Gwendolyn Landolt, National Vice-President of REAL Women of Canada has published her opinion of the “Constitutional Position of Catholic School Board in Regard to the Ontario Sex-Education Curriculum.” Landolt is a retired lawyer who “has written extensively on Canadian constitutional issues, in particular the Canadian Charter of Rights.” She is also a REAL woman:
The word REAL is an acronym which means Realistic, Equal, Active, for Life.
While this definition doesn’t eliminate women in general, a further description of REAL women does:
REAL Women speaks for women who support the values of traditional family and marriage. We believe the family is the most important union in Canadian society. We see the fragmentation of the family as one of the major causes of disorder in society today.
Based on the above definition, no self-respecting woman would want to be a REAL woman.
However. it appears that Landolt’s law experience and her membership in REAL Women of Canada makes her eminently qualified to contradict the legal opinion Nadya Tymochenko from Miller Thomson gave to Ontario Catholic school boards that want to “to delay implementing the controversial Liberal government’s sex-ed curriculum for a year”:
“failure to implement the curriculum as required could result in an investigation by the Ministry of Education and a direction by the Minister ordering compliance.”
A close reading of Landolt’s opinion on the “Constitutional Position of Catholic School Board tn Regard to the Ontario Sex-Education Curriculum” indicates she is not as confident as Ms. Tymochenko. Landolt says,
I would be hesitant to accept the conclusion that only the Catholic School Boards have the sole decision-making authority on the sex education curriculum.
The word hesitant is telling and the analogies she uses are flawed:
in 2014, a controversial Divisional Court case Erazo v. Dufferin-Peel Catholic District School Board provided relief to a family, who wished to withdraw their children from religious studies, Mass and religious retreats at a Catholic high school in Brampton. Consequently, it would seem that parents have the ability to withdraw their children from the sex-education curriculum, as well as to challenge its validity.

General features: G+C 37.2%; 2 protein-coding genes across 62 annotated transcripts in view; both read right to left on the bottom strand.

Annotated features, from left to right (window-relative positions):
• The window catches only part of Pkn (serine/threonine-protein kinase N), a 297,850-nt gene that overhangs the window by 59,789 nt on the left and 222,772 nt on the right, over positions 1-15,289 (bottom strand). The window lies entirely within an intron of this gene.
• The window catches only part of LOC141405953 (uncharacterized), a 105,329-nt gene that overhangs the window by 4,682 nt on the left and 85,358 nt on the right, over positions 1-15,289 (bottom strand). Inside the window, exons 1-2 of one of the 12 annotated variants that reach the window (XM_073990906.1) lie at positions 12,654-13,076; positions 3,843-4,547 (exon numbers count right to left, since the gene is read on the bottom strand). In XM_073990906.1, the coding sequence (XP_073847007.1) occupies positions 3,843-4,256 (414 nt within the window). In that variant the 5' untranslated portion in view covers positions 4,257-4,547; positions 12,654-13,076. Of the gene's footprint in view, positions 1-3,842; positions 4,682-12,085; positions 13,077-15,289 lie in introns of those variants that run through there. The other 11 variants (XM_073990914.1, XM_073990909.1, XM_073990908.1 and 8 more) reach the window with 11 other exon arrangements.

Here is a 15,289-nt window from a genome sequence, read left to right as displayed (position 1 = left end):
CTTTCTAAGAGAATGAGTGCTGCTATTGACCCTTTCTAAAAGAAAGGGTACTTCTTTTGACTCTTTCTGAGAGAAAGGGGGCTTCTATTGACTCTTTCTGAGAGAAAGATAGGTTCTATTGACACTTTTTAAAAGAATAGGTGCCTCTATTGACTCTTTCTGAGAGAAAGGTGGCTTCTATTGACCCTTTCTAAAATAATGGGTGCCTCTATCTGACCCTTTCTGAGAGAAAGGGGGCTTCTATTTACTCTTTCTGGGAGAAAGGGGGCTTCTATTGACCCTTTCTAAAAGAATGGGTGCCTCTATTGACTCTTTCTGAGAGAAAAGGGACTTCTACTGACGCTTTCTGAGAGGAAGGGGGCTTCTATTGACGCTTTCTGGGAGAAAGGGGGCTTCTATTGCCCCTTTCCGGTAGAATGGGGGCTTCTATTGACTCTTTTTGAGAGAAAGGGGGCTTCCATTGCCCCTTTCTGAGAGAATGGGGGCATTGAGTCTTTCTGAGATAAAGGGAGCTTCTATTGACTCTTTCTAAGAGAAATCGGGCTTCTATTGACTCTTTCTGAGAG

the situations are not similar because the right to exemption from religion class in secondary schools is guaranteed in the Education Act, but the right to withdraw children from all of the sex-education curriculum is not.
Landolt also cites the Loyola High School v. Quebec (Attorney General) 2015 decision of the Supreme Court of Canada and maintains
That case stands for the proposition that a private Catholic school retains the right to teach its own faith from its own Catholic perspective, rather than some purported “neutral” perspective.
In a private email, one correspondent says,
The Supreme Court ruling in the Loyola case was concerning a private school and NOT a publicly-funded school – so no connection there either.
Most disturbing is Landolt’s implication that Catholic rights trump human rights
It would appear, however, that the statements by the provincial officials prohibiting the withdrawal of children on some human rights matters, are in conflict with the constitutional right of Catholic schools. This is because defining an issue as a “human right” does not mean that these issues must be accepted by the Catholic Boards, if they are in conflict with Catholic teachings.
Landolt’s conclusion reinforces the impression that her “opinion” is flawed:
It would be my opinion that the Catholic School Boards are not required under the Constitution to implement those parts of the Phys-ed & Health (which includes sex-education) curriculum that are contrary to Catholic teachings.
Landolt goes on to say,
If the Ministry of Education should try to force the issue (which I very much doubt it would do), the Catholic authorities could protect themselves by way of seeking an injunction, or, interestingly enough, follow the two-step remedial procedure provided in Section 93 of the Constitution Act 1867 . . . .
However, the two-step remedial procedure she mentions involves the participation of the Parliament of Canada, and Landolt admits
It is doubtful, however, that a federal cabinet would want to be drawn into such a controversial issue.
While Ms Landolt’s opinion is ambiguous, Ms Tymochenko’s is not. Let’s hope at least one school board decides not to implement the curriculum as required; then, when the ministry goes in and takes over, maybe the Ontario government and the ministry will finally come to the conclusion that Ontario should create one secular school system for each official language.